Few references exist to track down this aged bottle with stained yellow label and a description remarkably thin even for the Days of Ago when nobody cared. There is no distillery of make, no strength, no country of origin we can evaluate, nothing. It is a white rum, has pictures of several medals on it (or maybe those are those coins, like pieces of eight?) and the implication of the words “The Spanish Town – Jamaica” is that it hails from there. One does not even get the strength, though my hydrometer tested it out at 37.8%, so either it is 40% standard and then dosed down, or it’s clean and maybe 37%-38%.
As for the dating, the best source is a May 2019 auction listing on Whisky Auctioneer which suggests it’s from the 1960s, and which I have no grounds to seriously dispute – the label fonts and design and lack of provenance tend to support it, however thin that is. However, the auction site’s notation that it was produced in Spanish Town itself is not, I think, credible.
This leaves us with just the company, Costa Y Montserrat, SL from Barcelona in Spain. That most invaluable of resources, Pete’s Rum Labels, doesn’t provide any true data, but it does have another label, which suggests they were into the retailing of Jamaican-style rums which makes them an importer and blender, and the whole Spanish Town thing is just atmosphere and a cool label design but held no real truth (which is a shame, but okay…)
The company hails from the Catalan town of San Fructuosa de Bages (officially named Sant Fruitós de Bages), just to the north of Barcelona and the industrial estate of Manresa immediately to its west; wine has been made there for centuries. The Costa & Montserrat company refers to a famous Benedictine monastery of that name, built on a mountain nearby 1 However, that aside, what we have is the founding of the company in 1840, which made brandy in the early 20th century, and also fruit liqueurs in the late 1970s. I think it still exists, but under some other name I was unable to trace, and if it does, it’s not making rums any longer.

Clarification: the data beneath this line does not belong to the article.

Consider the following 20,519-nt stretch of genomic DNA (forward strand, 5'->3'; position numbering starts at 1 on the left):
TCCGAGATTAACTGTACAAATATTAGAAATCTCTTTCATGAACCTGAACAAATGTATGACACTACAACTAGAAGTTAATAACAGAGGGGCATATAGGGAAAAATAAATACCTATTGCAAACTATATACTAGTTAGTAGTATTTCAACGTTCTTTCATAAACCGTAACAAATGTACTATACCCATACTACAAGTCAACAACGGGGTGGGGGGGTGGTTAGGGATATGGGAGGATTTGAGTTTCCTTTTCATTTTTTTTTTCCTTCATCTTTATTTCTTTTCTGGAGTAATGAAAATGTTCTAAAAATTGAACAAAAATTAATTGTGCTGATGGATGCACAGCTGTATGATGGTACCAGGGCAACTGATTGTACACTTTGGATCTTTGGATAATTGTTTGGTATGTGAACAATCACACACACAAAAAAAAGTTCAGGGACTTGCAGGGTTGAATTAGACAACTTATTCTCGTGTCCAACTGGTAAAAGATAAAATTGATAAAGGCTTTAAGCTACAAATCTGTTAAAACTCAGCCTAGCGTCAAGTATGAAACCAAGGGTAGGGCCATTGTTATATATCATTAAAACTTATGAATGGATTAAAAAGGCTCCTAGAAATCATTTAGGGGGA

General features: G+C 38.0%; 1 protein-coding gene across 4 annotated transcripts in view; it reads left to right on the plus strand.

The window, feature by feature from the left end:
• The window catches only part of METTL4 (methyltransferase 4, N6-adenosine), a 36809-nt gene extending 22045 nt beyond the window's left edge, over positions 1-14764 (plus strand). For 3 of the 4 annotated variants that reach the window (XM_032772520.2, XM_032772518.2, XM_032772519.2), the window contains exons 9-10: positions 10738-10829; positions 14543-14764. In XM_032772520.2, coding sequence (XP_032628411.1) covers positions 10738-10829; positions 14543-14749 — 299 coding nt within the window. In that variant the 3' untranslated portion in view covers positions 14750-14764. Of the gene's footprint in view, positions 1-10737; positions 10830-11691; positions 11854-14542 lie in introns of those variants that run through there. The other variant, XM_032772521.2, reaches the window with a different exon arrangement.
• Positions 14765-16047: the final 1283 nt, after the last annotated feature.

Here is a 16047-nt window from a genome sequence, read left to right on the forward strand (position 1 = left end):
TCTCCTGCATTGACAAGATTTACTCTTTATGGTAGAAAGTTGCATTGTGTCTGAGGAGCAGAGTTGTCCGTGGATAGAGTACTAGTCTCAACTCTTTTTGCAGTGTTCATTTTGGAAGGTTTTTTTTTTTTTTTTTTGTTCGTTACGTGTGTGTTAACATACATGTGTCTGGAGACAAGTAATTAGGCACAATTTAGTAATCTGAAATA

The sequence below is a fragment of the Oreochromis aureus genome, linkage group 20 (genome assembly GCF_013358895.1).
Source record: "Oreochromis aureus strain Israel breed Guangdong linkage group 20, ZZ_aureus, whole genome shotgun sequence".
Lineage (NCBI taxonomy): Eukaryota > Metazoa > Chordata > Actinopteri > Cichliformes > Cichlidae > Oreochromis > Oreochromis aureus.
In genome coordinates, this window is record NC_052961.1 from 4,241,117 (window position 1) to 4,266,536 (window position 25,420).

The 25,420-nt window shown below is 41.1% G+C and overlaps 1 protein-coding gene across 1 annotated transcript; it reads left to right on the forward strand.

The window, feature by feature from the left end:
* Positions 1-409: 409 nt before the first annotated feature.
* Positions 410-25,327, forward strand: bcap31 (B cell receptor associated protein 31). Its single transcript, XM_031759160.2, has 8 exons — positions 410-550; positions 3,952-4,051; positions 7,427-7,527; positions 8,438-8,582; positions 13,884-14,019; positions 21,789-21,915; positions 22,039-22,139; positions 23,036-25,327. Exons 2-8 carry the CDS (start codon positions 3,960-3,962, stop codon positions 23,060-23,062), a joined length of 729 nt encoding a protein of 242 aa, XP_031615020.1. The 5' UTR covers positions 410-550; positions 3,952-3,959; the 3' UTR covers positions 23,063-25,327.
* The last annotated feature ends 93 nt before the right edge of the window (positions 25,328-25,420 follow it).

Colour – white
Strength – Tested at 37.8%
Nose – Astringent and sharp. It smells alcoholic (no pun intended), speaking more of raw ethanol than the easy lightness of a finely blended white cocktail rum. The puling strength is partly responsible for that of course. Also some rubber, minerally notes, green peas from a can, watermelon and a touch of sugar water.
Palate – Surprisingly there’s some brine here, again those canned peas (or, to be more precise, the water from that can), vague light sweet fruits such as papaya, watermelon and pears, but all very lacklustre, very much in the background. It’s like a dumbed down, weakly flavoured, underproofed vodka.
Finish – Almost nonexistent, really. Light sugar water, no burn, no tickle, no real taste.
Thoughts – If the intention of the label is to point towards Jamaica, I assure you that sampling it dispels any romantic notions that somehow I had picked up an undreamed-of pot-still Rum from the Cocktail Age. No such luck. It lacks strength, it lacks taste, it lacks any identifying characteristics of country or terroire, and is best seen as a pre-21st-century-Renaissance historical artefact that sheds light on rum’s development over the decades, rather than some kind of distant classic from a long vanished era. There’s a reason why it only fetched £31 on that auction. It’s a historian’s rum, not one for the bar crowd or connoisseurs of unappreciated rum, or even speculators.